Trivia/Interesting Details

Wind tunnel testing done by Ford

I recently found another article (in the magazine shown below) regarding the AR camper that was published in 1973.  Much went into the design process, including extensive wind tunnel testing. According to the article, the 73 F350 had a better drag coefficient WITH the camper installed, than it did when empty. I can attest to the fact that on a 1500 mile round trip to pick up one of our campers, we achieved almost the same fuel economy empty as we did on the return trip, fully loaded. We averaged 10 MPG for the first 750 miles, empty. With the camper loaded on the truck, the return trip averaged 9 MPG.  We cruised at 70 MPH the entire trip.

image

image
At the risk of coming across like a total geek, I noticed some differences between our campers. On our very early production unit (#58), several things are different from the two latter units. The valances above the kitchen window and rear window are plain, like a box. On both of our later units, (316 & 676), the valances are”scalloped”, adding to that great 70’s mobile home feel. :)
image
Another difference I found between early and late was the inner rear wall surrounding the door and rear window. On the early camper, it’s wood paneling. On the later campers, it was carpeted. I found remnants of the original shag carpeting on both later units. All three of our campers were the self-contained models with shag carpeting. Can you imagine camping in the forest with shag carpeting? It must’ve been filthy in no time.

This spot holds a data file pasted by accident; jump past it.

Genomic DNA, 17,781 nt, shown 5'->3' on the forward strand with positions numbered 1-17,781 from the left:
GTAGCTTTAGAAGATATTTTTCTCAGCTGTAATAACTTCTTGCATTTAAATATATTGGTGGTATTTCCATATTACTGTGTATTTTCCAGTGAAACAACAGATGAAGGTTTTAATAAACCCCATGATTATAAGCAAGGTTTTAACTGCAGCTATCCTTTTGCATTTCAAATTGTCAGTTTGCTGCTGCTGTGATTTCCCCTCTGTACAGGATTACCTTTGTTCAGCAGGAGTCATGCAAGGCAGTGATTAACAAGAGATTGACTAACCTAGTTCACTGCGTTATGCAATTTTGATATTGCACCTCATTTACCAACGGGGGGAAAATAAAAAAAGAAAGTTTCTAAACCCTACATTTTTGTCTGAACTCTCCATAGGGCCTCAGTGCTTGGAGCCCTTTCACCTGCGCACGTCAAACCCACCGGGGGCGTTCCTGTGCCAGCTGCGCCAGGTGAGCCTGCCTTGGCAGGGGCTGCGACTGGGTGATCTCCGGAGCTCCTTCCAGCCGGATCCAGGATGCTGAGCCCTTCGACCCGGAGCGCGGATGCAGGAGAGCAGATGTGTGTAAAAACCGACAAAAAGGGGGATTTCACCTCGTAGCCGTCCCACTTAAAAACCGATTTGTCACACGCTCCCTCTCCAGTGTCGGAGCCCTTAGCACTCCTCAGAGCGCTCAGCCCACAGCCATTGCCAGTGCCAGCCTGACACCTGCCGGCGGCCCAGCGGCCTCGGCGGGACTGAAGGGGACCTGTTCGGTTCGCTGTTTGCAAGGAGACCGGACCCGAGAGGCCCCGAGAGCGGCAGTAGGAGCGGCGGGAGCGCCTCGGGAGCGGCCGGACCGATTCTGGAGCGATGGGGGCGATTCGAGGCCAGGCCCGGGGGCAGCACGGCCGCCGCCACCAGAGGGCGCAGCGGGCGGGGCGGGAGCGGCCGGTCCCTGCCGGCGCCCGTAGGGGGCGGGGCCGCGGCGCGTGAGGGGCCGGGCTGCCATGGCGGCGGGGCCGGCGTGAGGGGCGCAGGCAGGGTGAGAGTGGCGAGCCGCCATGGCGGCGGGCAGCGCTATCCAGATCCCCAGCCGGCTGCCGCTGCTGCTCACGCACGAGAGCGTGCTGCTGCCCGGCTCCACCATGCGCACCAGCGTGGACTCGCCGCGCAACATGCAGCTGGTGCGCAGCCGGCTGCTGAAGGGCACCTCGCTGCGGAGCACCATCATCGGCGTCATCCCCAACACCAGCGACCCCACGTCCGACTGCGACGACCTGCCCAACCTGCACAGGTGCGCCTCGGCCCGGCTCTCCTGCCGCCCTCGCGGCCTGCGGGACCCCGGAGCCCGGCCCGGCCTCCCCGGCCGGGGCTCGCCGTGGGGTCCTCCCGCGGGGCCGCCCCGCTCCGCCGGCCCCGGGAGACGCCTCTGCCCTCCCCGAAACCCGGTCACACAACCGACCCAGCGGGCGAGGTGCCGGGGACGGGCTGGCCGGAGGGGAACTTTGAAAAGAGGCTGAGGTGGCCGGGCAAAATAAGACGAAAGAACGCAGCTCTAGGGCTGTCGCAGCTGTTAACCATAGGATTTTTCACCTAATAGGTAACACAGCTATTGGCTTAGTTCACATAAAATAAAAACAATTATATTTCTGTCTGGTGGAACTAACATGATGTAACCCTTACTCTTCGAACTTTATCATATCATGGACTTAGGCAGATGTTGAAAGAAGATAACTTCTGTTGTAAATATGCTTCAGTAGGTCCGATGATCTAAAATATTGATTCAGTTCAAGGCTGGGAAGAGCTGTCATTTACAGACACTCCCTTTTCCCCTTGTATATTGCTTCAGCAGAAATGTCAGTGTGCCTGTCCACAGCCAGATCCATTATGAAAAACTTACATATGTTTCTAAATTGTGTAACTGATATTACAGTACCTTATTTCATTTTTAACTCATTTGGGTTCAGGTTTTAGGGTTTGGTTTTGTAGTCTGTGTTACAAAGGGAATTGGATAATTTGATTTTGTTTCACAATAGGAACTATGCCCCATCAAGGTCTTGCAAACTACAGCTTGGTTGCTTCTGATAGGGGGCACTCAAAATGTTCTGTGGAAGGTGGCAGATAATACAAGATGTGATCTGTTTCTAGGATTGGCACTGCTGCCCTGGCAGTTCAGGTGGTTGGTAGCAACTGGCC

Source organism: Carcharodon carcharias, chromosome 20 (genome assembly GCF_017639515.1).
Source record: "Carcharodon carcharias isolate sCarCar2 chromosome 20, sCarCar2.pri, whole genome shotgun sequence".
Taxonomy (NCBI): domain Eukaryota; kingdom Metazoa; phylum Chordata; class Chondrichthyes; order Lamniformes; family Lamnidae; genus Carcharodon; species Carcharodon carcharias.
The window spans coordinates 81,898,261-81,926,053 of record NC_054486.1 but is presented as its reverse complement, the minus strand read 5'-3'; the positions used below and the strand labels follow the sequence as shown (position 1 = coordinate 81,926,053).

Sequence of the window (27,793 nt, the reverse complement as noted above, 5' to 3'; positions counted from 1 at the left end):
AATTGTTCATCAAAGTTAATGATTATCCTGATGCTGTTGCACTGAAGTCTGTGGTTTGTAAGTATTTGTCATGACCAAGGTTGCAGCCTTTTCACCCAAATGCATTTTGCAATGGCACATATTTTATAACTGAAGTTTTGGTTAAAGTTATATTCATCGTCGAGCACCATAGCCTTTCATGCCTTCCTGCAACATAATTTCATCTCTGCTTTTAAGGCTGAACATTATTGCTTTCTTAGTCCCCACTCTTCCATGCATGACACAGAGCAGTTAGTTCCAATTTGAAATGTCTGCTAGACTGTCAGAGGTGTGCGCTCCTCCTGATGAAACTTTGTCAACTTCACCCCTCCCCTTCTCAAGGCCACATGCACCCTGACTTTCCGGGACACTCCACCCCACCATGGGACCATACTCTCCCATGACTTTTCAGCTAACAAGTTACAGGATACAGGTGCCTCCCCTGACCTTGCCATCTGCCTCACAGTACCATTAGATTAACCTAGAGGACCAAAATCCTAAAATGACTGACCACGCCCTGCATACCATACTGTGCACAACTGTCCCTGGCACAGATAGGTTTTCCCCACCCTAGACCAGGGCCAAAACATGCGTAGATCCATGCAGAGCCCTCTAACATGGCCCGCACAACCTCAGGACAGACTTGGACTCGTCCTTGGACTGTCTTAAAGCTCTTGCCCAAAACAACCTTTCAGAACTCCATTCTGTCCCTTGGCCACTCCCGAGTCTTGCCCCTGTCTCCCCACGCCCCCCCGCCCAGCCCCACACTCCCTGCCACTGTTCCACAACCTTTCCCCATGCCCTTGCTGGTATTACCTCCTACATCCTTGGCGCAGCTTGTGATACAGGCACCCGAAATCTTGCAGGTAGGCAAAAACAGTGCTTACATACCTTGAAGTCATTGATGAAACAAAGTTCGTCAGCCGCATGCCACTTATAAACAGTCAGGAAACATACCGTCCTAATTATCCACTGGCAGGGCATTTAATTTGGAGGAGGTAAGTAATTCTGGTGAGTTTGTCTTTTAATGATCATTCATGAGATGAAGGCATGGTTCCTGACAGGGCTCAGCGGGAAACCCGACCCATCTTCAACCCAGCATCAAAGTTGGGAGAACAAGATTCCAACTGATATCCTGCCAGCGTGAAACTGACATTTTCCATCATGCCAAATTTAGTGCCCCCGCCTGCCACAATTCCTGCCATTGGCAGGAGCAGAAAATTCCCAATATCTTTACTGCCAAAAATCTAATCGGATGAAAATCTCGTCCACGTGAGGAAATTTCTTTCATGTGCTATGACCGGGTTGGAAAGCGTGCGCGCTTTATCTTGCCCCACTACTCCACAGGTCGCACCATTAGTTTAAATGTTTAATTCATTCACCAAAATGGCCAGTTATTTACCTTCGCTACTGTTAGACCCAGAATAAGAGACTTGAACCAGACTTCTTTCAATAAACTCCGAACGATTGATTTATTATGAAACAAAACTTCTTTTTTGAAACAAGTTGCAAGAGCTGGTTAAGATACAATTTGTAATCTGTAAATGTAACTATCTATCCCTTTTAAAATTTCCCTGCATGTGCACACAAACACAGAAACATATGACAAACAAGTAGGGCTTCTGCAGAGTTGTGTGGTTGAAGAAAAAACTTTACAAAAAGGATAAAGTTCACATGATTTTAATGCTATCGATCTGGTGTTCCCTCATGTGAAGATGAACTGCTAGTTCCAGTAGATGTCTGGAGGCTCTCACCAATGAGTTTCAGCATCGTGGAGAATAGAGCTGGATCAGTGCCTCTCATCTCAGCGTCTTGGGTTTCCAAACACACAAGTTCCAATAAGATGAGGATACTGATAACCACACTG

imageimage

WERE THE REAR DOOR AND PROPANE COMPARTMENT DOOR ORIGINALLY FINISHED  WITH PAINT?

On our first camper, it was apparent that the rear and side doors were not the same gelcoat as the main body of the camper. Both had been finished or refinished with what seemed to be acrylic lacquer. I figured they had been repainted. Everything else on the poor thing had been messed with.  I have discovered that our new camper is exactly the same way. Acrylic lacquer on both doors. When I was stripping the blue off the original woodgrain, some of the woodgrain  peeled off the rear door it was obvious  that  there never was a white gelcoat underneath, but a gray colored finish. I’m inclined to think that both doors may have been finished in lacquer originally, rather than finished in Wimbledon white gelcoat.

DIFFERENCES IN THE UPPER BUNK CONSTRUCTION

Unfortunately, all 3 of our campers have wood rot in the forward upper bunk area. It was interesting to note that #58 was constructed using 1/4″ particle board, whereas the later campers were built using  1/4″ plywood.

 

WERE ANY UNITS BUILT IN 1974?

Since our oldest camper is #58 and built in 8-73, our middle camper #317  was built  09-73, and our  newer camper was built 10-73 and is already #676, and because only 825-850* were supposed to have been built, when was the last camper produced?  Anyone out there have one with a 01-74 or newer production date?  Please send in any data you may have and  I’ll  add it to the registry.

*NOTE:

As I am gathering more VINs from people, it is becoming apparent that there were possibly (likely) more than the rumored 850 campers built. Assuming the serial numbers are consecutive, we’re up to number 1072. It will be interesting to see what the highest number is that we eventually collect.

Have an  interesting  detail or story regarding the AR Camper?  Please send it in and I’ll post it here.

Leave a Reply

Your email address will not be published. Required fields are marked *

If you're interested in the American Road Camper, you've come to the right place! Come on in!